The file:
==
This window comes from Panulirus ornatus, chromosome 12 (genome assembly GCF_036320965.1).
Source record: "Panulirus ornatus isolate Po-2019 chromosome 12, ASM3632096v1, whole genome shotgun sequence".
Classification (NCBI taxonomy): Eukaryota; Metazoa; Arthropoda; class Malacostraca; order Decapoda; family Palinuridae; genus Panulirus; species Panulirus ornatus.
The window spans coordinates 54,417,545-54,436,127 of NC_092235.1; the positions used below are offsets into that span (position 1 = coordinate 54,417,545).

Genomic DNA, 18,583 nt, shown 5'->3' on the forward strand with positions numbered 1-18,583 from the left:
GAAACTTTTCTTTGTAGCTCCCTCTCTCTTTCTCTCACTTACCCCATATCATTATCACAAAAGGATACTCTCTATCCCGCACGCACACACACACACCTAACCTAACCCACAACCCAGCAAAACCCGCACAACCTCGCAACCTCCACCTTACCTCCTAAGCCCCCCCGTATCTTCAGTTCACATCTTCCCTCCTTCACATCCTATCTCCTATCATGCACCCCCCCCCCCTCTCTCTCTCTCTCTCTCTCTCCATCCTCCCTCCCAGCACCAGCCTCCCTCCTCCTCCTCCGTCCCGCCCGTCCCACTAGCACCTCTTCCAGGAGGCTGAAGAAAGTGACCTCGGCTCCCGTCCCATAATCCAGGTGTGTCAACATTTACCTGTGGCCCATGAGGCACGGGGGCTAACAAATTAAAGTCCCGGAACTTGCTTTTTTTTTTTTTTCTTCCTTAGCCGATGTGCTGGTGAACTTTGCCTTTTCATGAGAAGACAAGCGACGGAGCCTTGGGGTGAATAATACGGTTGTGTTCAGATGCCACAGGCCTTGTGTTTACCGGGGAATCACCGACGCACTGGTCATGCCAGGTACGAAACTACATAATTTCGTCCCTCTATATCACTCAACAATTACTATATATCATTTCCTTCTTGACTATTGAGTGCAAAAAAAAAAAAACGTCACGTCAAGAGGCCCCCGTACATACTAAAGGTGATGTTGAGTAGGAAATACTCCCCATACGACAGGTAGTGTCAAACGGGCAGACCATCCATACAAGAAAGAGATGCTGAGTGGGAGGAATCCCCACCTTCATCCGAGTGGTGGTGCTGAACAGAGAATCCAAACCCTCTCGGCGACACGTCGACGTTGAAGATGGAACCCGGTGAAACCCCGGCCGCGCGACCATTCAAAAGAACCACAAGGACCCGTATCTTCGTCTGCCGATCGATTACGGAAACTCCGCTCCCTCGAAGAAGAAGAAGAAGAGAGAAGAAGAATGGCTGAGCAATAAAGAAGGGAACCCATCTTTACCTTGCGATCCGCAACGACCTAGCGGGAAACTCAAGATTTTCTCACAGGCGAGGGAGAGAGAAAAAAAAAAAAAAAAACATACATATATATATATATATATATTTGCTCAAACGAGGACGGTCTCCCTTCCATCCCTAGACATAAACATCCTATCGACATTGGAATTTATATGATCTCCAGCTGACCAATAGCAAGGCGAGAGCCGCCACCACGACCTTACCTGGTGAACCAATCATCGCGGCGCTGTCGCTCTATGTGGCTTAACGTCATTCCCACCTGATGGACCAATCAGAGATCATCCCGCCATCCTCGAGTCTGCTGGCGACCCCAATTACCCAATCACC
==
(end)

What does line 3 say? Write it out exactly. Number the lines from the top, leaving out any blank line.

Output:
Classification (NCBI taxonomy): Eukaryota; Metazoa; Arthropoda; class Malacostraca; order Decapoda; family Palinuridae; genus Panulirus; species Panulirus ornatus.